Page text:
Stopping long-term nucleos(t)ide analogue therapy before HBsAg loss or seroconversion in HBeAg negative CHB patients: experience from five referral centers in Germany
AASLD 2011 abstract 1417. Stopping long-term nucleos(t)ide analogue therapy before HBsAg loss or seroconversion in HBeAg negative CHB patients: experience from five referral centers in Germany
J. Petersen1; P. Buggisch1; A. Stoehr1; H. Hinrichsen2; S. Mauss3; T. Berg4; K. Port5; M. P. Manns 5; H. Wedemeyer 5
1. Asklepiosklinik St. Georg, Liver Center Hamburg IFI Institute, Hamburg, Germany.
2. Gastroenterology, Gastroenterologische Schwerpunkt Praxis, Kiel, Germany.
3. Hepatology Center, Gastroenterologische Schwerpunktpraxis, Dusseldorf, Germany.
4. Gastroenterology and Hepatology, University of Leipzig, Leipzig, Germany.
5. Gastroenterology and Hepatology, Hanover Medical School, Hanover, Germany.
Background and aim: Long-term treatment with nucleos(t)ide analogues (NUCs) is highly effective but associated with increasing rates of side effects and nonadherence. HBsAg loss or seroconversion is a rare event in HBeAg negative patients. Small pilot trials have challenged the question of a sustained biochemical and virological remission after discontinuation of long-term NUC therapy in some HBeAg negative patients. Here we report on relapse rates of HBV DNA, ALT flares, re-therapy rates and HBsAg loss in CHB patients without advanced liver disease after stopping NUC therapy after long-term viral suppression (3-7 yrs).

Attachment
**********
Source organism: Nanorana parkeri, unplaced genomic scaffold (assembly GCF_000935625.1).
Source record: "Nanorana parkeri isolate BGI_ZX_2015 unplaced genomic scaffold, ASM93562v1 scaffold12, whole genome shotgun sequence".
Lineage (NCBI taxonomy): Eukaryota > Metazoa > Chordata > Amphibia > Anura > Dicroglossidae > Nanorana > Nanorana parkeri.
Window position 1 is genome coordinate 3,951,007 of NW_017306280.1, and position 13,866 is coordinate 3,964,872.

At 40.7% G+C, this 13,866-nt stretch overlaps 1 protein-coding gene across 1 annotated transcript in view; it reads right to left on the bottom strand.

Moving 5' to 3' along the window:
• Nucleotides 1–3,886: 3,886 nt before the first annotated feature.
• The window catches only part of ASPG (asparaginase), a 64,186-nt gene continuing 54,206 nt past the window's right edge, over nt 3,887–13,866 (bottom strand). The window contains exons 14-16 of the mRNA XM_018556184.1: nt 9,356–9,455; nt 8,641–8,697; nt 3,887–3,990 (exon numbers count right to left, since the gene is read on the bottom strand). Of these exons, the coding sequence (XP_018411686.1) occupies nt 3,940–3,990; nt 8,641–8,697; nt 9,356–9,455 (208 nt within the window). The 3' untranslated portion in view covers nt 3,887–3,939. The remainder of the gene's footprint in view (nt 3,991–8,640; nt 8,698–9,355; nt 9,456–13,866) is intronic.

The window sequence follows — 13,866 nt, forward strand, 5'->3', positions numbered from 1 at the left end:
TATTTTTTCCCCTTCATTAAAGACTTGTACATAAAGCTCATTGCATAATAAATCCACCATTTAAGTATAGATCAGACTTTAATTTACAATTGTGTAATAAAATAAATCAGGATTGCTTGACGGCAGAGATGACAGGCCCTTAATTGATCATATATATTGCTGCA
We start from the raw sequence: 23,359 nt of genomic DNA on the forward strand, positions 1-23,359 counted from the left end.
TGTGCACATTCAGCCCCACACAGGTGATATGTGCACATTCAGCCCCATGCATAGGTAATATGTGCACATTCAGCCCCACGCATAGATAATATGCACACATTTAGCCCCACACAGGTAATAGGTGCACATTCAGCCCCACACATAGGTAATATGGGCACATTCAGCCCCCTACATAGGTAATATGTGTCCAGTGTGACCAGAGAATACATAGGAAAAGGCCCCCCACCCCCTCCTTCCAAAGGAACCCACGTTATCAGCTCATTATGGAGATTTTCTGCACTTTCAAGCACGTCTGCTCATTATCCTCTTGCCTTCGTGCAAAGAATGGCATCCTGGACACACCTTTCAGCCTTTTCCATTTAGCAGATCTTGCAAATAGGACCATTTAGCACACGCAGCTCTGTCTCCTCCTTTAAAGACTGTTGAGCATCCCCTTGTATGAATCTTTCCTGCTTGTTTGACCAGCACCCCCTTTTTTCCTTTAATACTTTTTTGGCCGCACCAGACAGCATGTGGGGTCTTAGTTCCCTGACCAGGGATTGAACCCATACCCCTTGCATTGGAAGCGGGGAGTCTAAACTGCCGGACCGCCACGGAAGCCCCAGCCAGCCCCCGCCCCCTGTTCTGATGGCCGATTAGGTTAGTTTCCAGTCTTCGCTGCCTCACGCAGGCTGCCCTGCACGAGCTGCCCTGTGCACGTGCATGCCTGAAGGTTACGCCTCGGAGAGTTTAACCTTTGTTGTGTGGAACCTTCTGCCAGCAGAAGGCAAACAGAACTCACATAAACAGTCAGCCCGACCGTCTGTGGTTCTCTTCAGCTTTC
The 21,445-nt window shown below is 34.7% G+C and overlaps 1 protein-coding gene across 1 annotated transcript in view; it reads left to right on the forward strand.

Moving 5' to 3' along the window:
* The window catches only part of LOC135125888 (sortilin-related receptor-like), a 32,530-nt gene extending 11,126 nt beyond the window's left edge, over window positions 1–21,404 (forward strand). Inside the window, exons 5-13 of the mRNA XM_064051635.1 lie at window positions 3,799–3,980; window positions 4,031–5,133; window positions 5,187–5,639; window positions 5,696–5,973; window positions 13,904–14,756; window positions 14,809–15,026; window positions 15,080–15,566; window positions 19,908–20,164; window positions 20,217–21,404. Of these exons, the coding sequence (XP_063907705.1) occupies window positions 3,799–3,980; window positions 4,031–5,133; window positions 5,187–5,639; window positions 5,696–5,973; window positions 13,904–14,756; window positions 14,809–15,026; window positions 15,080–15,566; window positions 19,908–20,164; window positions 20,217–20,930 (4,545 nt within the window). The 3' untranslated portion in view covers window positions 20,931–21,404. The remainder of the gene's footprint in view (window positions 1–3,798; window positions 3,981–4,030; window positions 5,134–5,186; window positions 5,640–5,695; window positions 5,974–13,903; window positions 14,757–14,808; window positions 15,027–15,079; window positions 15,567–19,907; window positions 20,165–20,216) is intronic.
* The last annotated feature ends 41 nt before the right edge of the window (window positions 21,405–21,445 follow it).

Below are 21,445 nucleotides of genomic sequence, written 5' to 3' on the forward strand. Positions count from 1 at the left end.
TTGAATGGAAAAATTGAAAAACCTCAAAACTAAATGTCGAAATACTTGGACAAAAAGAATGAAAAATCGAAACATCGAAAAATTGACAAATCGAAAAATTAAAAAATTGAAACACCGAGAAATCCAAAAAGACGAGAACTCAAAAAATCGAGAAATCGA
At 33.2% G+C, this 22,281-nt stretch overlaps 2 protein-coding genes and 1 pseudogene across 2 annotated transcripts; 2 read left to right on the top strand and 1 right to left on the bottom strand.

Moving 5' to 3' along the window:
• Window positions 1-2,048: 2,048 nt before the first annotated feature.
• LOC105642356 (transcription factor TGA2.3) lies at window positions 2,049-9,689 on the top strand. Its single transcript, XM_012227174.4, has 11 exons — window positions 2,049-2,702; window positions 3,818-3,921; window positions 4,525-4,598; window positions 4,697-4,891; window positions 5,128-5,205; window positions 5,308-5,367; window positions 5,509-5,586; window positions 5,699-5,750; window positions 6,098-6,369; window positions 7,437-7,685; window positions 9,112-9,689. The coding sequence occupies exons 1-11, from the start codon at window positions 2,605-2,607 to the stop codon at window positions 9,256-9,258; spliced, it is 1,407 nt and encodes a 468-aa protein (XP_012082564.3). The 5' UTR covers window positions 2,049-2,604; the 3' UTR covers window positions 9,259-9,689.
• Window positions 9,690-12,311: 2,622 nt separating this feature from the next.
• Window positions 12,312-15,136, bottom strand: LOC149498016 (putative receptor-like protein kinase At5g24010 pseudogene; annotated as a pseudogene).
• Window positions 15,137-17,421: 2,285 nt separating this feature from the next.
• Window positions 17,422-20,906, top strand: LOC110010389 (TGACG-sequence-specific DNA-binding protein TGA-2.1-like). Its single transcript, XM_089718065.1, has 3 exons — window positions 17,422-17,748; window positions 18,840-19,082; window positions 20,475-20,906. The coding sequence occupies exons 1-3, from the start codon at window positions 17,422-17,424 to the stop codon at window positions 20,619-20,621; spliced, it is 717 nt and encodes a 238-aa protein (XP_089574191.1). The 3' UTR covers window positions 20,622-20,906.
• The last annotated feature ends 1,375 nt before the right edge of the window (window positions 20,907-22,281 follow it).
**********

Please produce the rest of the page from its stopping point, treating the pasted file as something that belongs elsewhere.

Methods: Retrospective data base search. 32 patients were identified in which NUC therapy was stopped, 14 pts during lamivudin, 7 adefovir, 6 telbivudine, 5 entecavir. All patients were HBeAg negative, 66 % male, median age 47 years. All patients showed durable suppression of HBV DNA for NUC therapy in between 3-7yrs (2000 IU/ml) and biochemical hepatitis flares (ALT levels 2.2-7 x ULN) and were restarted on antiviral therapy in between one month and 12 months after stopping therapy. 9 patients remained without antiviral therapy (3 after Lam-, two after ADV-, one after LdT therapy, 3 after entecavir). Of those nine patients, the majority showed HBsAg levels of less than 1000IU/ml at stopping point, four lost HBsAg off therapy (6, 9, 12, 14 months), two of those developed anti-HBs (16,18 months after termination of therapy). All nine patients demonstrated normal or close to normal ALT levels with HBV-DNA ranging from undetectable levels to 4.6x106 log copies/ml. All nine patients showed no apparent progress of liver disease.
Conclusion: Stopping long-term NUC therapy in HBeAg negative CHB patients with non-advanced liver disease might be an option for some patients, especially in those with low HBsAg titers. Immunological characterization of these patients and prospective studies investigating termination of NUC therapy are urgently needed